The Impact of Mobile Phones on Teenagers' Socialization and Emancipation

The Impact of Mobile Phones on Teenagers' Socialization and Emancipation

Kalogeraki Stefania, Papadaki Marina
Copyright: © 2015 |Pages: 13
DOI: 10.4018/978-1-4666-8239-9.ch002
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The mobile phone has become an indispensable mean of communication in the world today, and for teenagers specifically has become de rigueur in everyday life. The eagerness of teenagers to embrace mobile devices can be associated with such devices' instrumental as well as social and expressive functions. However, these functions are intertwined with critical impacts on the interaction between teenagers and parental/peer groups. On the one hand, the mobile phone acts as a symbolic “umbilical cord” that provides a permanent channel of communication, intensifying parental surveillance. On the other hand, it creates a greater space for interaction with peers beyond parental monitoring and control. This article summarizes current research and presents an empirical example of the impact of teenagers' mobile phone communication on the dynamics of parental and peer group interactions during their socialization and emancipation from the familial sphere.
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The mobile phone has become an indispensable mean of communication, as according to the International Telecommunication Union (ITU) in 2013 there were almost as many mobile-cellular subscriptions as people in the world (ITU, 2013). The device constitutes an important tool of communication of individuals with diverse demographic traits but its critical role has been emphasized specifically for teenagers who have adopted mobile phones with a surprising speed (Lenhart, Ling, Campbell, & Purcell, 2010; Ling & Bertel, 2013).

Teenagers’ proneness to adopt mobile phones is primarily associated with its functions including instrumental (for instance, micro-coordination, accessibility and safety issues) as well as social and expressive uses (Ling, 2004; Castells, Fernandez-Ardevol, Qiu, & Sey, 2007). With respect to the former, perhaps the most fundamental function is micro-coordination that allows teenagers to plan and re-plan their social activities with parents and peers providing both temporal and spatial flexibility (Ling & Yttri, 2002). Similarly, accessibility contributes to a sense of permanent availability; situation that has been described by Licoppe (2004) as “connected presence”.

The mobile phone may also act as a safety link in cases of actual emergency; hence security reasons are critically important for both parents and teenagers to have mobile phones (Pain et al., 2005). For instance, Oksman and Rautiainen (2002, p.29) underline that the device is characterized from parents “as a small investment for the child’s safety”, whereas others advocate that the mobile phone acts as a “magic helper” that aids parents to monitor teenagers’ location in order to guarantee their safety in mobility, especially during the night (Fortunati & Manganelli, 2002, p.19).

Through the instrumental components of mobile phone communication, social and expressive uses are accomplished (O' Brien, 2010; Ling & Bertel, 2013) as the device enhances social interactions and bonding with those in teenagers’ intimate sphere. The mobile phone provides a direct communicative channel between users and peer groups, parents and children; hence the device allows teenagers to develop intensive interactions and reinforce their ties with their family and peers (Oksman & Rautiainen, 2002; Ling & Yttri, 2002; Green, 2003; Srivastava, 2005; Matsuda, 2005; Castells et al., 2007; Ling, 2004, 2007, 2009). However, the instrumental and social functions of mobile phones are intertwined with critical impacts on teenagers’ parental and peer group interactions. For instance, Pain et al. (2005) underline that:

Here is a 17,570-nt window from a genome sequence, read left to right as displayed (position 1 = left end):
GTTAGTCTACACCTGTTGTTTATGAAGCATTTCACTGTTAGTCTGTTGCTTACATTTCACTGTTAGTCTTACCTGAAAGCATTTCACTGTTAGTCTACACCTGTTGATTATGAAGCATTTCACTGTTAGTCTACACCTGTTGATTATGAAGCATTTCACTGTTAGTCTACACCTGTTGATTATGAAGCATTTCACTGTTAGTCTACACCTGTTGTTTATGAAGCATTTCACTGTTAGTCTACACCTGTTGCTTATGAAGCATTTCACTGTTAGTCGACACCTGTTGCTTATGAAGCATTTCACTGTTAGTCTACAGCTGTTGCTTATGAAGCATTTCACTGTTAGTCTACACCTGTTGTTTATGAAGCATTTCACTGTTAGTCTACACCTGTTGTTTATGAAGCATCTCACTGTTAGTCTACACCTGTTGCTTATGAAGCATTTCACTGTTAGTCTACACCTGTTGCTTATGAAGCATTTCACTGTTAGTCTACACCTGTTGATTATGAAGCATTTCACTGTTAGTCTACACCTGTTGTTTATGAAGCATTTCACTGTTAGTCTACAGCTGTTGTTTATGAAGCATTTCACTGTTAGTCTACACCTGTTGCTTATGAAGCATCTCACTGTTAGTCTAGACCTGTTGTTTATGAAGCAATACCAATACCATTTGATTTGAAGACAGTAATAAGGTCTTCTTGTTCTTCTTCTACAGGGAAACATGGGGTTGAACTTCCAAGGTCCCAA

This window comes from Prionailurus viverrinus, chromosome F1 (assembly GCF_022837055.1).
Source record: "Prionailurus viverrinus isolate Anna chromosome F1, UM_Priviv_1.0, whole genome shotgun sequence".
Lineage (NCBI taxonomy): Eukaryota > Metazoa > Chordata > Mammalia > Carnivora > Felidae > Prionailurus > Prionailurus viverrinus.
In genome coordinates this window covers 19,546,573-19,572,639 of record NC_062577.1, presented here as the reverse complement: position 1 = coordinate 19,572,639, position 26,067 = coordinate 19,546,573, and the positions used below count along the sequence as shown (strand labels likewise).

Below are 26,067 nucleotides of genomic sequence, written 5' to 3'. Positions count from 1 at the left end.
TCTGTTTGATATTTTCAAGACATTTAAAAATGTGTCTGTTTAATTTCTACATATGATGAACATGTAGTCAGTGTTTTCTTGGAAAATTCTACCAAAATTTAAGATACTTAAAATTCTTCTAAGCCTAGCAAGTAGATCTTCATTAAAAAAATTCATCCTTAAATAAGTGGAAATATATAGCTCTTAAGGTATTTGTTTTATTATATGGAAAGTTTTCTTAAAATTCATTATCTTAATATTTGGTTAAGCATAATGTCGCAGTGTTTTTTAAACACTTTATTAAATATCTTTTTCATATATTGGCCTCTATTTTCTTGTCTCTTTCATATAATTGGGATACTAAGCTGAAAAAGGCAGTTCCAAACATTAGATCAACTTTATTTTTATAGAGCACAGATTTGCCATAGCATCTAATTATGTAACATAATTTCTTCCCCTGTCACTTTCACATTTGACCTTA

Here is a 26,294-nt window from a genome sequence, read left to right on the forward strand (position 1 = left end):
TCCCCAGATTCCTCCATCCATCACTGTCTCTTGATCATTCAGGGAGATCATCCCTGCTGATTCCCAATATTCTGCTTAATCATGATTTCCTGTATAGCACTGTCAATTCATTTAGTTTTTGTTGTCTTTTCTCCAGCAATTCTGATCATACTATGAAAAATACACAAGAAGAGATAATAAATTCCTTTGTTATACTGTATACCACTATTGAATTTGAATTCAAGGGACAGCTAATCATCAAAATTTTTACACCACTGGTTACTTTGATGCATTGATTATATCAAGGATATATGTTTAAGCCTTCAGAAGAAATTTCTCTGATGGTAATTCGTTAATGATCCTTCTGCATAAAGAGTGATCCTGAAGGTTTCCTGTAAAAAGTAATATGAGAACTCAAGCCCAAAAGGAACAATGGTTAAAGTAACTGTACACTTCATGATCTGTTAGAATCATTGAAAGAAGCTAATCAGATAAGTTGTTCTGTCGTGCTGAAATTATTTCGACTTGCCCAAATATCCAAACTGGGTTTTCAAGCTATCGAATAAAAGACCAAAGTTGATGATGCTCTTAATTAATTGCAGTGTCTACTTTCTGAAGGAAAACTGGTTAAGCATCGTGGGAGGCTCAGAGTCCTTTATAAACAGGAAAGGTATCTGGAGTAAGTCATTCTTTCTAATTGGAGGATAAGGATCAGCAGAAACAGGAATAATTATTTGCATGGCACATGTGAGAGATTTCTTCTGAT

Mobiles may reduce the fears of parents and young people by allowing contact which is not spatially or temporally bounded…Mobile phones may expand young people’s geographies, allowing them a wider spatial range unsupervised, and thus empower young people in reclaiming public spaces, or contract them as a further means for parents to monitor and control young people’s movements (Pain et al., 2005, p. 815)

Key Terms in this Chapter

Micro-Coordination: Individuals’ nuanced coordination of every day activities.

Socialization: The process whereby an individual acquires a personal identity and learns the social norms, values, skills and behaviors that are necessary for participating within his or her own society.

Self-Identity: The awareness of one’s own identity or individuality.

Parental Surveillance: The parental restrictions and control over teenagers’ lives to ensure their safety and protection.

Adolescence: The transitional period from childhood to adulthood.

Bonding: The development of close ties and relations between an individual and his/her family members and/or friends.

Safety: The feeling of being safe due to the ability to call for help in case of an emergency.

Social Interactions: The process by which individuals act and react to those around them including among others family members and peers.

Emancipation: The process of being set free from parental authority and control.

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